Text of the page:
The Lost Girls of Camp Forevermore by Kim Fu [in Library Journal]
For five preteen Camp Forevermore girls, a simple overnight kayaking trip turns horrifying when their group leader dies mysteriously and the girls must find their way back alone. One insists on remaining with the corpse; the others leave and promise to send help. Interspersed with their dramatic quest are the girls’ individual stories – each voiced by a separate narrator – before and after their Forevermore experience.
Soneela Nankani is precocious medical school-ed Nita, who becomes a troubled mother of two. Andee’s story, read by Tavia Gilbert, is told by her sister Kayla, who chronicles the siblings’ peripatetic childhood driven by their self-absorbed single mother’s whims. Nicol Zanzarella is Isabel, who experiences brief happiness in marriage. Emily Woo Zeller is dream-chasing Dina, who finds only disappointment in Los Angeles. Sophie Amoss is Siobhan, who’s both omniscient(-enough) narrator for the girls’ ordeal, and elliptically reveals her own adulthood as a psychology researcher.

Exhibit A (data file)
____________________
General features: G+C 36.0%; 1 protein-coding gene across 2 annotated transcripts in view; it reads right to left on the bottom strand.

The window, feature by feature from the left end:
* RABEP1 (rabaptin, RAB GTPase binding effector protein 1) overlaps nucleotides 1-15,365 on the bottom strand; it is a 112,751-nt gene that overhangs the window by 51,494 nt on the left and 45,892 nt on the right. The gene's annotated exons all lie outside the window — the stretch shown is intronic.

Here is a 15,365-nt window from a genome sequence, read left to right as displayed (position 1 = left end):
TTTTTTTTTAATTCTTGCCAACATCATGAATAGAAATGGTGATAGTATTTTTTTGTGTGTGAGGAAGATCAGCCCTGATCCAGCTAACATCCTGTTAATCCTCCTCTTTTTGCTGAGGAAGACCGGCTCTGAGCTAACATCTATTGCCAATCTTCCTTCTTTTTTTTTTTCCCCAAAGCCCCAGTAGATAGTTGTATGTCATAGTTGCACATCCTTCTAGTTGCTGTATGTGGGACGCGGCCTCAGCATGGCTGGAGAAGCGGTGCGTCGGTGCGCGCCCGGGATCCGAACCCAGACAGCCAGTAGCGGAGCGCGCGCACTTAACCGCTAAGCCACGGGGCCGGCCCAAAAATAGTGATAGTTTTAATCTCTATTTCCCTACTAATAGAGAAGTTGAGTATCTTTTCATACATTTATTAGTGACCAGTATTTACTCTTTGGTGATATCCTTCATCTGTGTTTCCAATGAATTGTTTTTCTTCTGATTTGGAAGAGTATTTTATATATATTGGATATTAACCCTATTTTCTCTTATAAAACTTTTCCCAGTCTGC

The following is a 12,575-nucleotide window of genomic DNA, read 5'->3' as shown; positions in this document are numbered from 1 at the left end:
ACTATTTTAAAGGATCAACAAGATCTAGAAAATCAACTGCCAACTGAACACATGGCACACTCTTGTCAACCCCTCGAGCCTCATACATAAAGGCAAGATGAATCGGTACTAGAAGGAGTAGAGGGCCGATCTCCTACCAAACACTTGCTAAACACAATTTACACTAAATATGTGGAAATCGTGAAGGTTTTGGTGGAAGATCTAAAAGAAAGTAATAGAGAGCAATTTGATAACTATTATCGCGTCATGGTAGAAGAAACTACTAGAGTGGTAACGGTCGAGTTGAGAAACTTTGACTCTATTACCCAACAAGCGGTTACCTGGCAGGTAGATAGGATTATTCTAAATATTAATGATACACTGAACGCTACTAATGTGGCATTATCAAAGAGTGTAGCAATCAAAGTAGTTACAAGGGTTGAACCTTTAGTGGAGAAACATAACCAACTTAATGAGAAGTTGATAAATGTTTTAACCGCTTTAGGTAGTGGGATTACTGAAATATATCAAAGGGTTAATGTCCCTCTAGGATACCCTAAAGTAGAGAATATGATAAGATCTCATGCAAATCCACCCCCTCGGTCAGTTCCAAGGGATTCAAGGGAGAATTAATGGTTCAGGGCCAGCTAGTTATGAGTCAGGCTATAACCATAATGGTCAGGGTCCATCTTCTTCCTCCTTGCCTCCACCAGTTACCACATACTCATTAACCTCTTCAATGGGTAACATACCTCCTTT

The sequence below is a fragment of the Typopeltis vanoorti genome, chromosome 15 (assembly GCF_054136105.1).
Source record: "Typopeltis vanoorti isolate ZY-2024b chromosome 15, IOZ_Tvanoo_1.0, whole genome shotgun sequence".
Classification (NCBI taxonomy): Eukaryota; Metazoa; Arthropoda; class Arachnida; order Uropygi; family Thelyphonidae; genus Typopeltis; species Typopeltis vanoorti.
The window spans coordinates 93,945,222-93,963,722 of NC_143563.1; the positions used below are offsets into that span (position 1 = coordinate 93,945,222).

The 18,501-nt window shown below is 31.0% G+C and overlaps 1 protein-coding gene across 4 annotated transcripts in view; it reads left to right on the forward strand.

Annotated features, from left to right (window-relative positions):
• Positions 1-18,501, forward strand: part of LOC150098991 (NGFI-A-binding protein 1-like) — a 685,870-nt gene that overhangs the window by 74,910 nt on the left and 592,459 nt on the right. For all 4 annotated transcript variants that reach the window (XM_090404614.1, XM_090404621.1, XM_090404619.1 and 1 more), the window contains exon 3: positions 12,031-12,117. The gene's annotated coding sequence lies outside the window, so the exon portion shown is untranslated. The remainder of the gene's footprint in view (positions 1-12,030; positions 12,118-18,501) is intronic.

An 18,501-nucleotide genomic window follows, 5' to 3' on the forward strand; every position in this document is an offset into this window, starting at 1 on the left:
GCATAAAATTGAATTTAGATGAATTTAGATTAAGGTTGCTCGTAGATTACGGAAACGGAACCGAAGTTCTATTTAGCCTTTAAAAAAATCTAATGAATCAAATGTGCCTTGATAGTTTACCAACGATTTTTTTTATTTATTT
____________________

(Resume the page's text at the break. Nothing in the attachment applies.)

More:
PEN/Hemingway finalist Kim Fu’s (For Today I Am a Boy) exploration of the harrowing intersecting moment among young people who barely know each other is a fascinating puzzle of reactions and reverberations; the full cast underscores the girl’s individual lives.
Verdict: Libraries should encourage the broader audiences Fu’s work so deserves by providing her titles in all formats.
Review: modified from “Audio,” Library Journal, April 15, 2018
Readers: Young Adult, Adult